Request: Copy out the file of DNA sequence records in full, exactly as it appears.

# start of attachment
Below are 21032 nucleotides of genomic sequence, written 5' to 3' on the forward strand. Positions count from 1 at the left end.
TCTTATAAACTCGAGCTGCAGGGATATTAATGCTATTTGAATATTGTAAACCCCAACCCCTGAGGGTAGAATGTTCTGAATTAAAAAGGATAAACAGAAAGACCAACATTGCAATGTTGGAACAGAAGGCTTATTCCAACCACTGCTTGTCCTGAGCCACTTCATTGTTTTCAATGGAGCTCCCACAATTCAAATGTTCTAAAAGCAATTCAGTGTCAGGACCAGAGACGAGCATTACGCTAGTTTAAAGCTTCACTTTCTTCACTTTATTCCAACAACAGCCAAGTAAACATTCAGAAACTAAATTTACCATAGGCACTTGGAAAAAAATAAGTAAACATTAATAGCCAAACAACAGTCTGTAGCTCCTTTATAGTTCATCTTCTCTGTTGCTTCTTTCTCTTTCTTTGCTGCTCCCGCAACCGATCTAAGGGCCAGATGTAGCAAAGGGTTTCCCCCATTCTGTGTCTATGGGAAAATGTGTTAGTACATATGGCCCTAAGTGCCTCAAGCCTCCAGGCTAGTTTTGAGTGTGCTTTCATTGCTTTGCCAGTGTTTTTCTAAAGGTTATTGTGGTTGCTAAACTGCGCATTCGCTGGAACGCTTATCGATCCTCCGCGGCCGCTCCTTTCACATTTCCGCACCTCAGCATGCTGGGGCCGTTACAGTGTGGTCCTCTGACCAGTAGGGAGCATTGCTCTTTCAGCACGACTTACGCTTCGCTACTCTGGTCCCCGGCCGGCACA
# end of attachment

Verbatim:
Below are 21032 nucleotides of genomic sequence, written 5' to 3' on the forward strand. Positions count from 1 at the left end.
TCTTATAAACTCGAGCTGCAGGGATATTAATGCTATTTGAATATTGTAAACCCCAACCCCTGAGGGTAGAATGTTCTGAATTAAAAAGGATAAACAGAAAGACCAACATTGCAATGTTGGAACAGAAGGCTTATTCCAACCACTGCTTGTCCTGAGCCACTTCATTGTTTTCAATGGAGCTCCCACAATTCAAATGTTCTAAAAGCAATTCAGTGTCAGGACCAGAGACGAGCATTACGCTAGTTTAAAGCTTCACTTTCTTCACTTTATTCCAACAACAGCCAAGTAAACATTCAGAAACTAAATTTACCATAGGCACTTGGAAAAAAATAAGTAAACATTAATAGCCAAACAACAGTCTGTAGCTCCTTTATAGTTCATCTTCTCTGTTGCTTCTTTCTCTTTCTTTGCTGCTCCCGCAACCGATCTAAGGGCCAGATGTAGCAAAGGGTTTCCCCCATTCTGTGTCTATGGGAAAATGTGTTAGTACATATGGCCCTAAGTGCCTCAAGCCTCCAGGCTAGTTTTGAGTGTGCTTTCATTGCTTTGCCAGTGTTTTTCTAAAGGTTATTGTGGTTGCTAAACTGCGCATTCGCTGGAACGCTTATCGATCCTCCGCGGCCGCTCCTTTCACATTTCCGCACCTCAGCATGCTGGGGCCGTTACAGTGTGGTCCTCTGACCAGTAGGGAGCATTGCTCTTTCAGCACGACTTACGCTTCGCTACTCTGGTCCCCGGCCGGCACA